• Level 3: Elements – distinguishes between components that, at least when systems become well developed, may require individual depreciation and impairment models, such as different service lives and/or rates of deterioration.

The table depicts how these levels are defined for pavement (carriageways).

Source: CIPFA (16)

Asset-Specific Considerations

The transportation asset classes that are most commonly divided into components are pavement and structures. Other asset classes that may be componentized are facilities and fixed guideway. Below are specific considerations regarding these asset classes.


Pavement may be split into components, but doing so is the exception rather than the rule in U.S. practice. Where pavement is componentized, typical components include the pavement surface, base, subbase, and subsurface, as illustrated in Figure 3-3. This approach is used by agencies such as New Hampshire DOT TAMP (25), and recommended in by Austroads (26).

Pavement cross-section with base, subbase, and soil labelled.
Figure 3-3. Cross-Section of Typical Pavement Components.

The challenge in valuing individual pavement components is that most condition data collected for pavement, such as roughness, rutting, cracking and faulting, are measures of surface distresses. Limited data are available regarding the underlying condition of the pavement structure and base, though increased surface distress may result from deterioration of the pavement structure. A further consideration is that while it is possible to treat the pavement surface without treating the pavement structure, the converse is not true: any treatment that impacts the structure or base of the pavement also effect the surface.

The basic approach that one can use to address the complexity of pavement without breaking it into components is to calculate an effective age for a pavement section that adjusts the actual age of the pavement (which captures the age of the base and structure) using condition data (which best represents the surface of the pavement). Also, agencies typically introduce business rules in developing their lifecycle strategies to limit the number of times that an overlay or other surface treatment can be performed without more extensive rehabilitation of the pavement structure.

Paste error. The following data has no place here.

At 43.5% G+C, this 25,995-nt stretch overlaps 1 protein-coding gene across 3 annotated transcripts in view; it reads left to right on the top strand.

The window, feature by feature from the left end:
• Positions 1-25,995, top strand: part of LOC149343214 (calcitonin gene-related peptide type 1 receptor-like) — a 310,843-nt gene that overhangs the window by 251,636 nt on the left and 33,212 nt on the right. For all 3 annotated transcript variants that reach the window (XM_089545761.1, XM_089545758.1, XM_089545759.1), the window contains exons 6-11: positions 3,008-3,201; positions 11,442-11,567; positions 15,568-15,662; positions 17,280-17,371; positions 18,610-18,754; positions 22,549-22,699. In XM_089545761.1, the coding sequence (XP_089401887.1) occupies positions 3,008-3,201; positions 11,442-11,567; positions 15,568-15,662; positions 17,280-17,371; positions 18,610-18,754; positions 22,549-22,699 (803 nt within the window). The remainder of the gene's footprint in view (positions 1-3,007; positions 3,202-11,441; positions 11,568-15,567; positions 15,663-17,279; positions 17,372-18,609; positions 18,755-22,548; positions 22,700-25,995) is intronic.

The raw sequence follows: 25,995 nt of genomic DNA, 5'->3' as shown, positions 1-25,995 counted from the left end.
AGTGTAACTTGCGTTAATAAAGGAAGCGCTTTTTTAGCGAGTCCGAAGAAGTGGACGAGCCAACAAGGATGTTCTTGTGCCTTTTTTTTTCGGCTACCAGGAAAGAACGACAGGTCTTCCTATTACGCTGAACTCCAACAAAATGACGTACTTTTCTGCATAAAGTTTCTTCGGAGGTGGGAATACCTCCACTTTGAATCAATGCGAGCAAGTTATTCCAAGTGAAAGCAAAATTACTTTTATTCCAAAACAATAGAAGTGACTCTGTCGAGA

Structures – particularly bridges and tunnels – are complex assets that typically meet the criteria provided above for componentization. Where bridges are componentized, the typical components are the bridge deck, superstructure and substructure as depicted in Figure 3-4. The NBI includes visual ratings of these components, simplifying the task of componentizing for U.S. highway bridges. To support a componentized approach, one must determine what portion of the asset value is comprised by each component, and then value each component separately. Chapter 8 provides an example of a component-level calculation of asset value for structures.

Labelled components of a bridge structure bridge deck, superstructure, and substructure.
Figure 3-4. Cross-Section of a Bridge Showing Its Major Components

For all NHS bridges and many other state-owned bridges, state DOTs also collect more detailed condition data for structural elements based on AASHTO specifications. This data provides the basis for componentizing at an even greater level of detail if desired. Figure 3-5 shows an example of the structural elements of a bridge.

structural elements listed are: approach slab, abutment, concrete deck, assembly joints, painted steel girders, fixed bearings, painted steel guardrail, and strip seal joint
Figure 3-5. Example Structural Elements of a Bridge

Tunnels are extremely complicated structures and should be valued using a componentized approach where feasible. Components of highway tunnels are defined by FHWA in the Specifications for the National Tunnel Inventory (27). These include: structural elements (similar to bridges); civil elements (e.g., barriers and railings), mechanical systems (e.g., ventilation and drainage); electrical and lighting systems; and fire and life safety systems.

Other Assets

Facilities and fixed guideways are examples of asset classes that may be componentized, depending on data availability and the specific application of the asset value calculation. There are no widely accepted standards for assessing or componentizing highway facilities in the U.S. Regarding transit facilities, FTA has developed guidance for inspection of facility systems, subsystems, and components such as the substructure, shell, interiors, plumbing and electrical systems (28). Transit agencies assess conditions of their facilities and report their overall condition to the NTD. Fixed guideway is a complex asset and ideally should be componentized (e.g., into track, communication, and electrification subclasses). However, there are no specific standards in the U.S. for how to componentize and assess different guideway assets.